## Measurable Subspaces I

WordPress seems to have cleaned up its mess for now, so I’ll try to catch up.

When we’re considering the category of measurable spaces it’s a natural question to ask whether a subset of a measurable space is itself a measurable space in a natural way, and if this constitutes a subobject in the category. Unfortunately, unlike we saw with topological spaces, it’s not always possible to do this with measurable spaces. But let’s see what we *can* say.

Every subset comes with an inclusion function . If this is a measurable function, then it’s clearly a monomorphism; our question comes down to whether the inclusion is measurable in the first place. And so — as we did with topological spaces — we consider the preimage of a measurable subset . That is, what points satisfy ? Clearly, these are the points in the intersection . And so for to be measurable, we must have be measurable as a subset of .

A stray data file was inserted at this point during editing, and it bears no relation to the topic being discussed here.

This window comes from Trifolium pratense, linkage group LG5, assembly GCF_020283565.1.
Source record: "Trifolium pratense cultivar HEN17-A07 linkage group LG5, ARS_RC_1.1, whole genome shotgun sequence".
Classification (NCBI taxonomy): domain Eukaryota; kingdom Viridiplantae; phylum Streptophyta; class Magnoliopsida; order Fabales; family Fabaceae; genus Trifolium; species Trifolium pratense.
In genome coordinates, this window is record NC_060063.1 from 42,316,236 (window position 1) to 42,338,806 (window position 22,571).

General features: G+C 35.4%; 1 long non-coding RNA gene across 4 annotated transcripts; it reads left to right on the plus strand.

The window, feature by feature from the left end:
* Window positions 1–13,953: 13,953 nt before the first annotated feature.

An easy way for this to happen is for itself to be measurable as a subset of . That is, if , then for any measurable , we have . And so we can define to be the collection of all measurable subsets of that happen to fall within . That is, if and only if and . If is a measure space, with measure , then we can define a measure on by setting . This clearly satisfies the definition of a measure.

Conversely, if is a measure space and , we can make into a measure space ! A subset is in if and only if , and we define for such a subset .

As a variation, if we already have a measurable space we can restrict it to the measurable subspace . If we then define a measure on , we can extend this measure to a measure on by the same definition: , even though this is not the same one as in the previous paragraph.

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